Everything you wanted to know about Prolog, but were afraid to ask

If you were ever curious about learning Prolog, here’s 11 links to get you started. I did a lot of Prolog programming in the 1990s. It was one of the highlights of my career.  I played around with Lisp and other A.I. technology, but Prolog was the one I kept coming back to. I don’t write as much code these days, and when I do, I tend to write it in Python. But Prolog still has a place in my heart. It’s a great language that can do things no other language can. To see what I mean, check these out:

  1. Here’s a good intro to get you a handle on the language:Introduction to logic programming with Prolog
  2. Want to dive in and learn Prolog? This is good: Learn prolog in Y Minutes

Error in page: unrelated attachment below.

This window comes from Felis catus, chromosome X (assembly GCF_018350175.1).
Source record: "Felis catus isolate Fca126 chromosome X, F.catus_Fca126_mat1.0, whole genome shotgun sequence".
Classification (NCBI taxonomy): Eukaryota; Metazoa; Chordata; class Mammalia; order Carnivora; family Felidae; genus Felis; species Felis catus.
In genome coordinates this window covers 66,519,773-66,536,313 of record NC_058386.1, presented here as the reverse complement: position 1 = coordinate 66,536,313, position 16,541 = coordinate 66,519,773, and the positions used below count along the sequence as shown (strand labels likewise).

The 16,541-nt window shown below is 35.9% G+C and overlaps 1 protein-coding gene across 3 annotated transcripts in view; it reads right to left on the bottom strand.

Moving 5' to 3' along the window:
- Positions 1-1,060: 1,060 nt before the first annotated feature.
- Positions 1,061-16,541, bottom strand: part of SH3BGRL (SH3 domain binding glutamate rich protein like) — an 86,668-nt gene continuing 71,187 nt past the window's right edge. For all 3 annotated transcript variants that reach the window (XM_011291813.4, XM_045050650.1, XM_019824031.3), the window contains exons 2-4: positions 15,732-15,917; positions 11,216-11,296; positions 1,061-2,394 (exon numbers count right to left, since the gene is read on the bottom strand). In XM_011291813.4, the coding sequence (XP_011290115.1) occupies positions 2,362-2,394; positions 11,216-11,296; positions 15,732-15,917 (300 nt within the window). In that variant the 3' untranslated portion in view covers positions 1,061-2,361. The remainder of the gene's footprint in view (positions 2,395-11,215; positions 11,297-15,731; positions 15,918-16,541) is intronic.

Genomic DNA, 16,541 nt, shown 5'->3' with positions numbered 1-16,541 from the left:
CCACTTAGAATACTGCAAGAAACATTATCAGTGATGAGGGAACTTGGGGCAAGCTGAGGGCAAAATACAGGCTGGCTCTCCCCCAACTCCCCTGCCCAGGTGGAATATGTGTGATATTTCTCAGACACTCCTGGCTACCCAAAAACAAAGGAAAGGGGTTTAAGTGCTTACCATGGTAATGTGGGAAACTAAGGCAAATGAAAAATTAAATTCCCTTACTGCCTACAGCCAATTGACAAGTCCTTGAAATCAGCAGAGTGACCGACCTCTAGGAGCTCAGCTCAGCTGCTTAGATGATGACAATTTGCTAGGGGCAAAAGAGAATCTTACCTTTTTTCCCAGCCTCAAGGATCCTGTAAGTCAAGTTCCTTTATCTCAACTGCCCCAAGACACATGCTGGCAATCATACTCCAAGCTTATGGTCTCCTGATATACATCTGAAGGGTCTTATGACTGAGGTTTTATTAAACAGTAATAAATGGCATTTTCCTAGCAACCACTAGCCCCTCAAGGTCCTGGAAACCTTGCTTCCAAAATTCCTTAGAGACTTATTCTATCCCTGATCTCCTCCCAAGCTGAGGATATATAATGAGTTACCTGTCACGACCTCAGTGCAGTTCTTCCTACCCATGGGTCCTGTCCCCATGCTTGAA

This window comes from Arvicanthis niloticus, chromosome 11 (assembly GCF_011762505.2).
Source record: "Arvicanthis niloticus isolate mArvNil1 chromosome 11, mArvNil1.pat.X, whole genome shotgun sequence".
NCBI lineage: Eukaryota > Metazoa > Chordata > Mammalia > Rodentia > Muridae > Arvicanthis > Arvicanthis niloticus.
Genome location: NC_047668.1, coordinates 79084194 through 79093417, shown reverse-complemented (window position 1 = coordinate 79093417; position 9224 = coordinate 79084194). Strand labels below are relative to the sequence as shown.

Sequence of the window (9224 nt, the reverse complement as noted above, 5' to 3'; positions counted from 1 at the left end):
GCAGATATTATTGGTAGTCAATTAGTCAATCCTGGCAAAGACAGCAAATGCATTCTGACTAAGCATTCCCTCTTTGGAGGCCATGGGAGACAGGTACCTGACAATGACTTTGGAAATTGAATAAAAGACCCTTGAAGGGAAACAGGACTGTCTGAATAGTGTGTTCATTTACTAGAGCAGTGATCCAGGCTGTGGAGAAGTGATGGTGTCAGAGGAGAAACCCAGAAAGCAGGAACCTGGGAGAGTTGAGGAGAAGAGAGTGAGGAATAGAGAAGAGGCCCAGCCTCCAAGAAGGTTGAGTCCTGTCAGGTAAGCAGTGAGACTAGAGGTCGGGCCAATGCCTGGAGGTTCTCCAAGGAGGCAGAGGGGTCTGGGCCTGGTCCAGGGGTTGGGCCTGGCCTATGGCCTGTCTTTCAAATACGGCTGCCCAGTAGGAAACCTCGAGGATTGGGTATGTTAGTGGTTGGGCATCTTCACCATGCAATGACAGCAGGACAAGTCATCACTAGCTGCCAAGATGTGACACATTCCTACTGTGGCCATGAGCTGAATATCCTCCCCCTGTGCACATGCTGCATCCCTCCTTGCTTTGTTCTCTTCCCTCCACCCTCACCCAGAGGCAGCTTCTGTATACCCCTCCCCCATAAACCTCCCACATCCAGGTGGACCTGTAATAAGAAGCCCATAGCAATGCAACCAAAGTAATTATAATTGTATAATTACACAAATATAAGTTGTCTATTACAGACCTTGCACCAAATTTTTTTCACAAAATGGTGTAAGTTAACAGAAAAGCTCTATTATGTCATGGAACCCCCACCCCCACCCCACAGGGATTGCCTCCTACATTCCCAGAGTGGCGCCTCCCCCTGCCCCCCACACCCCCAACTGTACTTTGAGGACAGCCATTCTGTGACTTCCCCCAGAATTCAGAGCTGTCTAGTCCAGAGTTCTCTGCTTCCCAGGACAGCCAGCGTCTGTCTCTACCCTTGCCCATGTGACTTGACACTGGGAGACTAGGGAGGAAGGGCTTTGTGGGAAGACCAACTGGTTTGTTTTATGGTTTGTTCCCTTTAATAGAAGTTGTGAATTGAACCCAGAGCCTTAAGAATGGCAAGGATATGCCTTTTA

3. When learning code it is good to look at other people’s code. Here’s a repo on Github of sample code to look at: mjones-credera/prolog-samples: Sample Prolog code
  4. This repo has even more code: Anniepoo/prolog-examples: Some simple examples for new Prolog programmers
  5. You can take advantage of all that data in a relational database by connecting it up to Prolog like this: SWI-Prolog connecting to PostgreSQL via ODBC – Wiki – SWI-Prolog
  6. You can even run it on a Raspberry Pi: Prolog on the Pi | scidata
  7. IBM used Prolog with the initial version of Watson. You can read about it here: Natural Language Processing With Prolog in the IBM Watson System – Association for Logic Programming
  8. One of the things Prolog was really good at. In some ways I think better than some standalone ML tools: Expert Systems in Prolog
  9. Lots of good links, here: The Power of Prolog | Hacker News
  10. I haven’t played around with this but it is worth considering:  Small Prolog – Managing organized complexity
  11. Finally, here’s 99 small problems that Prolog can solve.

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